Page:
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On October 17, 1989, at 5:04 p.m., a 7.1 magnitude earthquake struck Northern California. A number of events combined to dictate results that were at once tragic and, yet, could have been, oh, so much worse. The whole area shook for over fifteen seconds, cars jumped off the pavement, windows shattered, merchandise flew off shelves in stores, buildings collapsed, a piece of the Bay Bridge fell in, and a long portion of the upper deck of the Cypress Freeway in Oakland collapsed onto the lower deck. Major parts of Watsonville were destroyed, as well as areas of Santa Cruz and other Cities. Thousands were left homeless, there were several major fires, and there was a tragic loss of life. All of this occurring while people across the country and around the world were getting ready to watch the third game of the first ever, BART World Series. The subway series of the West Coast.

This part of the country is blessed with mild weather and, except for occasional flooding, rarely experience much in the way of a serious area-wide emergency. Yet, it did on October 17th, and it did with a larger than normal population of sports fans and news broadcasters due to the series. Right now, let's credit the series with one thing - most people were generally at home or someplace where they could watch the game on television and, except for those 60,000 plus at Candlestick, there was not much need for people to travel about.

In spite of all of this, the dust had barely begun to settle when emergency response efforts began. Throughout the area, Fire, Police and Med-evac Teams began to report to situations that needed immediate attention. Volunteers began the task of assisting search efforts wherever needed, pictures of the scene along the 880 freeway in Oakland showed many risking themselves to assitt those pinned in the structure. Everywhere Public Works crews, Caltrans workers, and others, mobilized to begin the gigantic effort of recovery, and recover we did. Unfortunately, for some, it is still going on and will continue to do so for some time to come.

None of this happened by accident and, hopefully, what we learned this time will help us do better next time. You remember that I mentioned in the beginning we were blessed with few large scale emergencies so all we have to work with are those occasional drills that are a real pain.

We can never devote enough effort to a practice situation to exercise everybody, so drills often become exercises in frustration. Therefore, we have to make the most of what we have, and that is communicating to our employees what it is that we want them to do when there is a serious problem which must be dealt with. They must know without any doubt when to respond, where to respond to, what to do, and how to do it.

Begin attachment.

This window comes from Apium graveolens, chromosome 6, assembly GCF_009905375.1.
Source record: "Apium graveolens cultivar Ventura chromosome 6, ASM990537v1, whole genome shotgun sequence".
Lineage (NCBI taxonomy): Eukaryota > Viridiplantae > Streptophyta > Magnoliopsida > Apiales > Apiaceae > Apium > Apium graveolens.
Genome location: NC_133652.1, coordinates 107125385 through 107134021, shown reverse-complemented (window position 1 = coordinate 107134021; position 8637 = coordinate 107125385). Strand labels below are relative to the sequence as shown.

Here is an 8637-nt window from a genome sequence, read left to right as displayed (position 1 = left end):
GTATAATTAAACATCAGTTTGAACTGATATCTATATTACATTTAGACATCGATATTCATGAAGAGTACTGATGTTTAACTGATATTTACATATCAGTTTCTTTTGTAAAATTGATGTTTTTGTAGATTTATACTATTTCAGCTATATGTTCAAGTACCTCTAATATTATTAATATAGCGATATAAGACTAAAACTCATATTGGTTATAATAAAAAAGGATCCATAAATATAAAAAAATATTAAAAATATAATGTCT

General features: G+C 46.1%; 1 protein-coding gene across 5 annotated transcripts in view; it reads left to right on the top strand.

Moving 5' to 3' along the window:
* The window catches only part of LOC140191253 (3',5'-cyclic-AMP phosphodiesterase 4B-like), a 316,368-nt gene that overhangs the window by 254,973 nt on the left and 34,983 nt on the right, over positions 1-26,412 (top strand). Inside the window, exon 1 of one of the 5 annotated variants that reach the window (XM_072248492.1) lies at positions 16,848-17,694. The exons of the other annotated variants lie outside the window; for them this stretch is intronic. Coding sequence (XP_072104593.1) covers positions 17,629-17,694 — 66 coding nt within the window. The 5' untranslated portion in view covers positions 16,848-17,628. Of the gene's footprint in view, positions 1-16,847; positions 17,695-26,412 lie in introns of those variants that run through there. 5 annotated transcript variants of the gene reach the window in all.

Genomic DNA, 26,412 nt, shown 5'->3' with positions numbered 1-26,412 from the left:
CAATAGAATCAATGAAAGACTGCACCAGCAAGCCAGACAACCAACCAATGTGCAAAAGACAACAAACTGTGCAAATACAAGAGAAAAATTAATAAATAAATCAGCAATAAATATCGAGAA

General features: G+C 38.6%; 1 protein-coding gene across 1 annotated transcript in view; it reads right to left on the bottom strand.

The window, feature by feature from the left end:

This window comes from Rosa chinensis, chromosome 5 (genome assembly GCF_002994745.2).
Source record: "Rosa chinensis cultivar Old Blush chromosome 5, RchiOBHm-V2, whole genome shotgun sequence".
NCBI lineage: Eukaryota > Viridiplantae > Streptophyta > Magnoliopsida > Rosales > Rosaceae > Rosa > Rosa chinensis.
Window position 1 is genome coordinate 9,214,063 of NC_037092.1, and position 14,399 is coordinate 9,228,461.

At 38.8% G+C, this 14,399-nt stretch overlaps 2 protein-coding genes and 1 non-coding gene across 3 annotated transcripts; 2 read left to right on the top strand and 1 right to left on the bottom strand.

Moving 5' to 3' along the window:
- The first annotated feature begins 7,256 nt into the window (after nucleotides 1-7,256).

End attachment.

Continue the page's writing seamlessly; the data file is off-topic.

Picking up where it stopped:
We all should have an organizational structure that is designed to deal with the peculiarities of an emergency. This structure may differ somewhat from our day-to-day organization, but this should not be a problem if you use good management tools in dealing with the situation. You enter a mode called crisis management. This mode lacks all the niceties of normal management, requires crisp, clear communication lines, delegation of responsibility, and follow-through, all in a very compressed time frame with little room for discussion. Many words come to mind when we think about what is needed for effective crisis management. They include: communication, accuracy, cooperation, coordination, follow-through, steadiness, consistency, and a whole host of others that I am sure you can all think of.

Coordination and cooperation are most important because as the time of the emergency wears on, everyone will experience a build-up of tension due to fatigue and hunger. Also, because of thq many different agencies involved, we will find ourselves working with people that we have never worked with before. Therefore, we will have to be more careful in our communications and pay more attention to details. Don't forget, these strangers have not worked with us either.

Something else -- little things mean a lot. During the early hours of the recovery operation in the Marina, we established a desk manned by a person from the Animal Shelter to help people with their pets. Many were concerned because their pets were left in their homes. This was a very successful operation in coping with people that were concerned about their furry friends.